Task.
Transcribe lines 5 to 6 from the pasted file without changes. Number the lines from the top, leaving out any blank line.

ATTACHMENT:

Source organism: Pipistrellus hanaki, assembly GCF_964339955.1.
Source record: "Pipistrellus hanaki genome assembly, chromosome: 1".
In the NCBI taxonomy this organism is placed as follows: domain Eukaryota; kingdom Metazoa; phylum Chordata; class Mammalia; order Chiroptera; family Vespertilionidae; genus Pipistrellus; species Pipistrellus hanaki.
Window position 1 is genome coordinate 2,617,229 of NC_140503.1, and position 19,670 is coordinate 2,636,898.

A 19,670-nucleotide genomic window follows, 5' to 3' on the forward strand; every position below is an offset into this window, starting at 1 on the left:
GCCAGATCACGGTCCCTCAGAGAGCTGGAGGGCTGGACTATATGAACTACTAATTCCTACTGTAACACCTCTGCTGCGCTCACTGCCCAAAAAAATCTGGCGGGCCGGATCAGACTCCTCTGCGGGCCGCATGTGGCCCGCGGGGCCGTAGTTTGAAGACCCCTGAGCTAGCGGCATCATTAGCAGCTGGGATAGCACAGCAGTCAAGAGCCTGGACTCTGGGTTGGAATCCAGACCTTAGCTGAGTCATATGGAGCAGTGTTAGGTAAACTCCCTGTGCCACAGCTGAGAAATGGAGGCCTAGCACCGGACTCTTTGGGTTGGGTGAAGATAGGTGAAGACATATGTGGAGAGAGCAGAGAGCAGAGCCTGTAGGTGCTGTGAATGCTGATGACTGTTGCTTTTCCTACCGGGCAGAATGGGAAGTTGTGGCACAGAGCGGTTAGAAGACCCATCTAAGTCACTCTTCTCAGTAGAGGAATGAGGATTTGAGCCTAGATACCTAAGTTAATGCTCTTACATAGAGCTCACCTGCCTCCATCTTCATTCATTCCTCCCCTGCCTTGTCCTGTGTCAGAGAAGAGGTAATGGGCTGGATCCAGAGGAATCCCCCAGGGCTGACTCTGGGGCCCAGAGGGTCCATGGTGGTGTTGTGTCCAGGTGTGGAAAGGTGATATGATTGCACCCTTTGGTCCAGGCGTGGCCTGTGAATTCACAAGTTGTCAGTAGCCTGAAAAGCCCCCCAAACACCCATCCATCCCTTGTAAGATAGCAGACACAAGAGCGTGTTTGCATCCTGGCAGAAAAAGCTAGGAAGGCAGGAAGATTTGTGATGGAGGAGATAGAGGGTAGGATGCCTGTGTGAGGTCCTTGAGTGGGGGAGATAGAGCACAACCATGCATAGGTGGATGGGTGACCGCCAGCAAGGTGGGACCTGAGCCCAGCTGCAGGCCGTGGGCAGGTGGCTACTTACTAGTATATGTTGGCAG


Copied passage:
A 19,670-nucleotide genomic window follows, 5' to 3' on the forward strand; every position below is an offset into this window, starting at 1 on the left:
GCCAGATCACGGTCCCTCAGAGAGCTGGAGGGCTGGACTATATGAACTACTAATTCCTACTGTAACACCTCTGCTGCGCTCACTGCCCAAAAAAATCTGGCGGGCCGGATCAGACTCCTCTGCGGGCCGCATGTGGCCCGCGGGGCCGTAGTTTGAAGACCCCTGAGCTAGCGGCATCATTAGCAGCTGGGATAGCACAGCAGTCAAGAGCCTGGACTCTGGGTTGGAATCCAGACCTTAGCTGAGTCATATGGAGCAGTGTTAGGTAAACTCCCTGTGCCACAGCTGAGAAATGGAGGCCTAGCACCGGACTCTTTGGGTTGGGTGAAGATAGGTGAAGACATATGTGGAGAGAGCAGAGAGCAGAGCCTGTAGGTGCTGTGAATGCTGATGACTGTTGCTTTTCCTACCGGGCAGAATGGGAAGTTGTGGCACAGAGCGGTTAGAAGACCCATCTAAGTCACTCTTCTCAGTAGAGGAATGAGGATTTGAGCCTAGATACCTAAGTTAATGCTCTTACATAGAGCTCACCTGCCTCCATCTTCATTCATTCCTCCCCTGCCTTGTCCTGTGTCAGAGAAGAGGTAATGGGCTGGATCCAGAGGAATCCCCCAGGGCTGACTCTGGGGCCCAGAGGGTCCATGGTGGTGTTGTGTCCAGGTGTGGAAAGGTGATATGATTGCACCCTTTGGTCCAGGCGTGGCCTGTGAATTCACAAGTTGTCAGTAGCCTGAAAAGCCCCCCAAACACCCATCCATCCCTTGTAAGATAGCAGACACAAGAGCGTGTTTGCATCCTGGCAGAAAAAGCTAGGAAGGCAGGAAGATTTGTGATGGAGGAGATAGAGGGTAGGATGCCTGTGTGAGGTCCTTGAGTGGGGGAGATAGAGCACAACCATGCATAGGTGGATGGGTGACCGCCAGCAAGGTGGGACCTGAGCCCAGCTGCAGGCCGTGGGCAGGTGGCTACTTACTAGTATATGTTGGCAG